I began by sharing how Tim and I have seen our church family expressing and manifesting the love of God, Our church family is one that loves by serving one another, and serving beyond the walls of the church building. For many of our people, servanthood is a lifestyle. It is their character, We have not yet fully arrived, but we are being formed into the character of Christ. (Galatians 4:19)
"Love" is an often-used, often misunderstood, often abused word. Over 100 million songs have been written about love. 60% of all songs ever written are about love. Last week I think I looked at all of them. My conclusion is that ninety-nine million are about self-gratification. They are, in Pauline language, flesh-indulgent.
They are contrary to the ways of the Holy Spirit. (Galatians 5:17)
The biblical Greek word for 'love' is agape. Agape, and its other forms (e.g., the verb agapao), appears 320 time in the New Testament. Philieo (friendship-love) appears fifty-five times. What about eros, the word for sexual desire? Eros does not appear, at all, in the New Testament.
Eros is massive in the "love" songs of today. So many are about the gratification of desire. But desire is not central to love, because desire is consumptive. When I say "I love Klondike bars, what I'm really saying is, "I want to consume Klondike bars."
Agape love is poles apart from desire-fulfillment. John Stott defined agape love as the sacrifice of self in the service of another. In other words, it is a voluntary giving of yourself. This is the Galatians idea of agape as a fruit of the Spirit. Agape love is profound concern for the well-being of others, with no expectation of getting something in return, with no expectation of even getting a “thank you.”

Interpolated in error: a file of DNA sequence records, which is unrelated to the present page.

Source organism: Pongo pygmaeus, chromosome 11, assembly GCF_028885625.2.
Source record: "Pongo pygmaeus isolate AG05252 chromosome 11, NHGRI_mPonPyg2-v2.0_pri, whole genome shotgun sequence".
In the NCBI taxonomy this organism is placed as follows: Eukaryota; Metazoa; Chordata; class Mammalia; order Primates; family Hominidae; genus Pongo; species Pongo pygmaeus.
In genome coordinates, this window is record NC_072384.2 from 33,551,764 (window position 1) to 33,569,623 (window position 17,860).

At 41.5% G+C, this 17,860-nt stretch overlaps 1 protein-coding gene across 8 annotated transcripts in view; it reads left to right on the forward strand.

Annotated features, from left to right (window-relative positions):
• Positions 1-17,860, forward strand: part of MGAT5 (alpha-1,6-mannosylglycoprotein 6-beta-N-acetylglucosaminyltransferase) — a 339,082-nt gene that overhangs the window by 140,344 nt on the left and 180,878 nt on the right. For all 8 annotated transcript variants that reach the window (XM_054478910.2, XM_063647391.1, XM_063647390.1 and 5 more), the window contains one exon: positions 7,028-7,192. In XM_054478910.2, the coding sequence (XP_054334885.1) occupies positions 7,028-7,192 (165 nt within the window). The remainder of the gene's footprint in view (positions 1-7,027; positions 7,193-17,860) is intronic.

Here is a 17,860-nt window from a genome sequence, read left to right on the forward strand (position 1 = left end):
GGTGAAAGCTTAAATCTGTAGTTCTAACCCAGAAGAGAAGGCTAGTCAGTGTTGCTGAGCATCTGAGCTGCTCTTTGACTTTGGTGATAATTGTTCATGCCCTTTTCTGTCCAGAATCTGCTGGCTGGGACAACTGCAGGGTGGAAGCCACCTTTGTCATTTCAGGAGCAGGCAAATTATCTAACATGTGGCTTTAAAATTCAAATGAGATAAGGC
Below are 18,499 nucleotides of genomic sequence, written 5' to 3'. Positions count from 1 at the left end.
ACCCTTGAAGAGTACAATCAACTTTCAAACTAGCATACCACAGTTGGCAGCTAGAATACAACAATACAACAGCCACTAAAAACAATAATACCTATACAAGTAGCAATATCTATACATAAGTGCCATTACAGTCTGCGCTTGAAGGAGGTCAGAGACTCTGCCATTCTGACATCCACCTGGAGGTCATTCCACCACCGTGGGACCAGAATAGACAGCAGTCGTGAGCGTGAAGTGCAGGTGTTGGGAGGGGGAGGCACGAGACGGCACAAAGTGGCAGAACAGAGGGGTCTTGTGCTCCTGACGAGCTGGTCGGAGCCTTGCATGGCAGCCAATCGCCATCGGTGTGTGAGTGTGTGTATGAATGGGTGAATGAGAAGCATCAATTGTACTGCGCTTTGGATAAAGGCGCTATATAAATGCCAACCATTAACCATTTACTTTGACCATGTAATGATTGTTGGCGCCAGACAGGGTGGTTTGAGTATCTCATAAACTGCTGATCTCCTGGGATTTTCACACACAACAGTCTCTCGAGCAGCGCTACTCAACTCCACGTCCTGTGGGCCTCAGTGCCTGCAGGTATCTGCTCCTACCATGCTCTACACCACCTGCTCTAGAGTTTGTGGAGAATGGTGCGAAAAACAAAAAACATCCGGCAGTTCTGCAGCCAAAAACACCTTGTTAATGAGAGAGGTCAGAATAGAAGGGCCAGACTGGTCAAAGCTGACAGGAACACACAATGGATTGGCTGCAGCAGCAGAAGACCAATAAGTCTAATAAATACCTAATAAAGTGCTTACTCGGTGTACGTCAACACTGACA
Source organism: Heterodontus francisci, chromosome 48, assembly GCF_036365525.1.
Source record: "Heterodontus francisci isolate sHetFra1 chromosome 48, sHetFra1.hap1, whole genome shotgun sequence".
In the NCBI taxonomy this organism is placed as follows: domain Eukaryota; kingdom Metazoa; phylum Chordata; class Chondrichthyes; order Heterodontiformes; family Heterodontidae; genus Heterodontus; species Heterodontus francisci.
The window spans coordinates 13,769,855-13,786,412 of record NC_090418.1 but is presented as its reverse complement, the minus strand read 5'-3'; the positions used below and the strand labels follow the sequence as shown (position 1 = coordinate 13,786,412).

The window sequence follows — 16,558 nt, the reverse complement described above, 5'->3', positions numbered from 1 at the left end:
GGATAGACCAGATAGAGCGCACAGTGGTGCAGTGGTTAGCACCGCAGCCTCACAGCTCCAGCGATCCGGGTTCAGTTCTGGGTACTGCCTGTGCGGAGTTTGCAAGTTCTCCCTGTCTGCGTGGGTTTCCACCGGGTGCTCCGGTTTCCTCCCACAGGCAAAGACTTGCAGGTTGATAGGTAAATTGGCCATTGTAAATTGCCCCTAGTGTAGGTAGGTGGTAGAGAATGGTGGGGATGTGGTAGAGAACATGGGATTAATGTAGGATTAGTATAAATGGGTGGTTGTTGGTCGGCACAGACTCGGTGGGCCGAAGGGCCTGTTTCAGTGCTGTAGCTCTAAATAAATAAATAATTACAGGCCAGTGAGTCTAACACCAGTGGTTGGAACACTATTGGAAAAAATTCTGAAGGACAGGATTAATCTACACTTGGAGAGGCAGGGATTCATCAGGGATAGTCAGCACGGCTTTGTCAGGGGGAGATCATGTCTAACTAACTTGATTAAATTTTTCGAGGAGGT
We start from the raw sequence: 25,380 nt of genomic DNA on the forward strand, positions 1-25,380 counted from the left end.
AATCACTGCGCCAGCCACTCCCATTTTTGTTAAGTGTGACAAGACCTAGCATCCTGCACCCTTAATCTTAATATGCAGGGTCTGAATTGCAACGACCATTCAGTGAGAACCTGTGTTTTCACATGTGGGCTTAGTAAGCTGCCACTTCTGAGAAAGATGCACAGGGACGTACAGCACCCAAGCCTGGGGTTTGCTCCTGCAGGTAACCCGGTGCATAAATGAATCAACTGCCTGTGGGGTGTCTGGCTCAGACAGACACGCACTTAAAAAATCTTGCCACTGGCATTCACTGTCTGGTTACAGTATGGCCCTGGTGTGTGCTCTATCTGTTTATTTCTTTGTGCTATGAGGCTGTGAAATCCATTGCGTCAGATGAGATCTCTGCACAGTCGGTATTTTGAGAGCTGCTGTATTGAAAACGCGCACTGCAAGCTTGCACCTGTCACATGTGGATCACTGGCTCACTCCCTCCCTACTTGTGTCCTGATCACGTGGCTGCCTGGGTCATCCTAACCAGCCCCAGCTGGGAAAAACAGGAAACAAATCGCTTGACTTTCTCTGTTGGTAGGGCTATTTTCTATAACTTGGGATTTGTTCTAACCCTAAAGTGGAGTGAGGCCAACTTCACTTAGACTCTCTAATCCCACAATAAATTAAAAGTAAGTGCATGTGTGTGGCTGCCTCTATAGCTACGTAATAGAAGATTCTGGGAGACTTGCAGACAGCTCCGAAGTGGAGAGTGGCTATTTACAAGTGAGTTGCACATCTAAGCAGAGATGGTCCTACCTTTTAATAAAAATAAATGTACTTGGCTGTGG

For followers of Jesus, what is the meaning of "love?" At this point in yesterday's sermon Tim and I pointed to the large wooden cross in our sanctuary. And said...
...This is love...,
...There is no greater love.
The connection between agape and servanthood is solidified in Galatians 5:13.
Do not use your freedom to indulge the flesh,
Instead, use your freedom to serve one another, humbly, in love.
The agape love of God is radical, revolutionary, and dismissive of all cultural narcissistic "loves." It is, as Paul writes, "contrary" and antithetical to flesh-desire.
When it comes to knowing love and loving others with agape-love, I am not turning to the flesh-songs of today. The love of God, which is real love, foundational love, and about which there is no greater love, is essentially other-centered.
Greater love [agape] has no one than this:
to lay down one’s life for one’s friends.